5. What Is a W-4 Form?
So, what’s this about a W-4? The W-4 form is an Internal Revenue Service document employees must fill out, usually during onboarding. On this form, employees decide how much they want to withhold from their paycheck to cover their federal income tax obligations. Payroll then withholds that designated amount from an employee’s pay and sends it to the IRS.
A W-4 form can be updated — and should be — if an employee marries, divorces, or has a child. These forms can also be updated if an employee simply decides they want to change the amount they withhold.
6. How Much Should I Withhold From My Paycheck?
As noted, tax withholding is the amount withheld from an employee’s paycheck to be sent to the IRS by the employer. It includes federal, state, local, and FICA taxes. The amount is based on an employee’s income, filing status, and how much they decide to withhold on their W-4 form. Steer employees toward the IRS’s tax withholding estimator to help them make this determination.
While how much an employee withholds is up to them, they should know the consequences. Withholding too little will increase the size of their weekly paycheck, but they will owe the IRS money come tax season. Withholding too much will result in a whopping tax refund — at the cost of lending the government their money for much of the year. By withholding the right amount, the employee will avoid owing tax and most likely receive a modest tax refund.
7. When Will I Get My W-2?
A W-2 reports the amount of federal, state, and other taxes withheld from an employee’s paycheck. Employers are expected to complete these forms for each employee.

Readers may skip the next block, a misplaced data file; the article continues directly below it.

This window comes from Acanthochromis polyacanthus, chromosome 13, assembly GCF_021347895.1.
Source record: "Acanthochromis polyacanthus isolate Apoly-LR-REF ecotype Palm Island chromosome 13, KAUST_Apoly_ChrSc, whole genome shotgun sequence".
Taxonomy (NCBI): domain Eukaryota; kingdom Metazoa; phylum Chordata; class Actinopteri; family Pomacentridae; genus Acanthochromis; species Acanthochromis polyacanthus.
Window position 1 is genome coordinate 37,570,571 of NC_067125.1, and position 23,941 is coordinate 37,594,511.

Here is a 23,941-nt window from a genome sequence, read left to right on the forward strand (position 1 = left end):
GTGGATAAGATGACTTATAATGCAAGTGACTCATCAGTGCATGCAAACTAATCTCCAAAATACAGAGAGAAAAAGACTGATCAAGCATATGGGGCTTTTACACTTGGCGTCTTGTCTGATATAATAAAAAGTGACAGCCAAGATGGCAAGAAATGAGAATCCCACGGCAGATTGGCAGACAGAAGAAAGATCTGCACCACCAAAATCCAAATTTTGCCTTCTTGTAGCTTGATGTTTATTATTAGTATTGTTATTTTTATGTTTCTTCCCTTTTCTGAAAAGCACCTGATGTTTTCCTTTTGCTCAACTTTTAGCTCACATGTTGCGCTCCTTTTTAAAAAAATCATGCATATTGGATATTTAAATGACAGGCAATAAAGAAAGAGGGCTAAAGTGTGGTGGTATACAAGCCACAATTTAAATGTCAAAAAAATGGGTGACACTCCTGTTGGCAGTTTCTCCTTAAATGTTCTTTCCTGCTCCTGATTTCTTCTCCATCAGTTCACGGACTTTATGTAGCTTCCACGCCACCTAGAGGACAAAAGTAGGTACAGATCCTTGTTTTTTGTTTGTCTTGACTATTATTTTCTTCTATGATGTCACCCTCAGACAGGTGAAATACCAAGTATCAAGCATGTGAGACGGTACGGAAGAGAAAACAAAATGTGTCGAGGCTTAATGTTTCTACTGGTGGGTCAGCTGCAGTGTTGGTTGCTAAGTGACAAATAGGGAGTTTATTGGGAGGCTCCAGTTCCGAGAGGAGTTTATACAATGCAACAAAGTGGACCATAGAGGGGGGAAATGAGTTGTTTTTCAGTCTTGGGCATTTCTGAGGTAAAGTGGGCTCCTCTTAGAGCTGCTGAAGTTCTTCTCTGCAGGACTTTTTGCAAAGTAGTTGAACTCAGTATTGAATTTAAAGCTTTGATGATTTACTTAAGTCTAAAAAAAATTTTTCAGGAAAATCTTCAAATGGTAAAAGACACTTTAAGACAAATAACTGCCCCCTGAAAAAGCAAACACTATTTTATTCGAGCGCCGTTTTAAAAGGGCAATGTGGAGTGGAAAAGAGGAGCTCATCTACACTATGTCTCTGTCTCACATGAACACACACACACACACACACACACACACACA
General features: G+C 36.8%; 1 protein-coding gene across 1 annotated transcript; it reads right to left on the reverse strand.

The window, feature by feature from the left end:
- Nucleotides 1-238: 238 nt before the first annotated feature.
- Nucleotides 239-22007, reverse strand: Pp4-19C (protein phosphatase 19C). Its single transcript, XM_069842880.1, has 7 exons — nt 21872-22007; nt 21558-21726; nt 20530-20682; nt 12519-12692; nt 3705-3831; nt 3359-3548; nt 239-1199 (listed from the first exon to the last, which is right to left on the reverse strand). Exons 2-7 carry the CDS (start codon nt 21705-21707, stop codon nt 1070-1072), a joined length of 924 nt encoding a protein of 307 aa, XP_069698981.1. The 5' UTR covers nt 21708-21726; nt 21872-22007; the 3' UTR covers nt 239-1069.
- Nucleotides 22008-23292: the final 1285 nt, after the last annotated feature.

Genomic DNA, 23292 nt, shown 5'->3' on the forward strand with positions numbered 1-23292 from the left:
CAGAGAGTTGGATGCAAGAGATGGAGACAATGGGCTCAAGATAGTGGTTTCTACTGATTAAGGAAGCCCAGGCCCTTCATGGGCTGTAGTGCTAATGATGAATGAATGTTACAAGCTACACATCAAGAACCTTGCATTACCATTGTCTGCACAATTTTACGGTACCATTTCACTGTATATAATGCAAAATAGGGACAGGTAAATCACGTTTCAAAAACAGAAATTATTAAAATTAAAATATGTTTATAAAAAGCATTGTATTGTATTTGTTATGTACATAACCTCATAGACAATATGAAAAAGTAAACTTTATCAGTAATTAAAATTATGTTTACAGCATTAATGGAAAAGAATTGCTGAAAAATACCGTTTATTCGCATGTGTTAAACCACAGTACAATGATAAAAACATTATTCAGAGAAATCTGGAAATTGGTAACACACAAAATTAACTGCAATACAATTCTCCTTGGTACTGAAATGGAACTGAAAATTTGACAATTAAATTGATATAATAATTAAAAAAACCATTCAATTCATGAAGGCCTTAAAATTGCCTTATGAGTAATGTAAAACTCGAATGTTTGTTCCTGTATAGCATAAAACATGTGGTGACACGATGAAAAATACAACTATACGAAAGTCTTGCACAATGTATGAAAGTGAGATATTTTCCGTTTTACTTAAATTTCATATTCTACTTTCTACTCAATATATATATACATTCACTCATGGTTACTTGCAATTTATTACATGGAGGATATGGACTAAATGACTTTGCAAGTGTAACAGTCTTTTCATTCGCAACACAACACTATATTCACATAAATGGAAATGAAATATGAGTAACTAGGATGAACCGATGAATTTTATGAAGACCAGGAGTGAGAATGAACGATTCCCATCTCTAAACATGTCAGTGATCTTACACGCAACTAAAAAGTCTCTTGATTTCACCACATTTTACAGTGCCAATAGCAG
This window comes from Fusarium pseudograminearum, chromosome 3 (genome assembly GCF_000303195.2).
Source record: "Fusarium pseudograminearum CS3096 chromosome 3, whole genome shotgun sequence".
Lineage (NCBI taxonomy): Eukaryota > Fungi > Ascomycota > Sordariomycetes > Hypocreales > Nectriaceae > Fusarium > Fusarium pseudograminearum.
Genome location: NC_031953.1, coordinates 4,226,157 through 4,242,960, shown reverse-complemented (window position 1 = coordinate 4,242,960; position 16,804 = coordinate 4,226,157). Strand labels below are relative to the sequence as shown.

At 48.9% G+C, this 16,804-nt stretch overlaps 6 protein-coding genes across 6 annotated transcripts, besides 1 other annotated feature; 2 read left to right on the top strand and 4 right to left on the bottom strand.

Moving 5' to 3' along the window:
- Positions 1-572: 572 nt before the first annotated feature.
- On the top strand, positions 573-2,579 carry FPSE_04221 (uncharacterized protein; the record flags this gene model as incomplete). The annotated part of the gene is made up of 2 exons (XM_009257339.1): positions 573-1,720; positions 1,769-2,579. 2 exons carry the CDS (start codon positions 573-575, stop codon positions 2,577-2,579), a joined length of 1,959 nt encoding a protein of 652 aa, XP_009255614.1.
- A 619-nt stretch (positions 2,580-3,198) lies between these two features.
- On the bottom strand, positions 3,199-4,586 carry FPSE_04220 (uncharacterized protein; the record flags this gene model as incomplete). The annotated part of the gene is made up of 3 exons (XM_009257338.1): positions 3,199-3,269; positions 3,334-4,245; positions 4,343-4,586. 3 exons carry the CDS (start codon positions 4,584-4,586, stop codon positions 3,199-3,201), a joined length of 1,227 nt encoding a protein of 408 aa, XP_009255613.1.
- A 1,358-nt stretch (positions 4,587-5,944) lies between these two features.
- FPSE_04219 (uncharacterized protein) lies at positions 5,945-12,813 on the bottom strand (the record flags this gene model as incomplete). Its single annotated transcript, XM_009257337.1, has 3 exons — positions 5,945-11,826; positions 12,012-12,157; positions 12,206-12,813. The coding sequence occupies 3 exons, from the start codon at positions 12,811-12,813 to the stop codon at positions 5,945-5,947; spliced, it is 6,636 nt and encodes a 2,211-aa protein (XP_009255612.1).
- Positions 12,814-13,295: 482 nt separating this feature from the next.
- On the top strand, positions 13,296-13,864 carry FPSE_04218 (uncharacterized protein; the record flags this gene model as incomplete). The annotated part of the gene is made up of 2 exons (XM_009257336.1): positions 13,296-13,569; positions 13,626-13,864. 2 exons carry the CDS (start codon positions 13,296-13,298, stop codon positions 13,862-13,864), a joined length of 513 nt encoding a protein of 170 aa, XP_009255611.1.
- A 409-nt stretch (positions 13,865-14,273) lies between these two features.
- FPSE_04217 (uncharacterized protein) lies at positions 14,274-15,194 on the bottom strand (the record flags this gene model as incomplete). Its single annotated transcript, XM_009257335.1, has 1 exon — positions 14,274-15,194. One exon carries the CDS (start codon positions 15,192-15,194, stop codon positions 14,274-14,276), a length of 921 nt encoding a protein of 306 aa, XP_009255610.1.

The IRS requires W-2s to be postmarked by January 31, but some employers have them completed ahead of time. When an employee leaves your company, make sure you have an updated address for them to ensure they receive the form.
8. Is Overtime Different Than Holiday Pay?
Depending on the company, employees might be paid more for working during a holiday. But legally, they don’t have to be.
It’s easy to confuse overtime pay with holiday pay because they’re both typically one-and-a-half times the normal rate. As mentioned, though, there’s no legal basis for the latter. If your company doesn’t pay more to work holidays, share that with your employees before they volunteer to work on Christmas.
9. How Do I Use The Web Portal?
Having an online web portal where employees can keep track of their own hours and review their paychecks can be incredibly beneficial. Not only does it provide employees with easy access, but it means fewer questions for HR.
That said, not every employee is tech-savvy. And even the ones who are might struggle to find specific information. Consider creating an instructional guide that details where and how an employee can find the payroll information they’re looking for.
While most of these questions can be answered quickly, it’s a good idea to create a payroll-related Q&A page on the company website. This way, employees can find the answers themselves.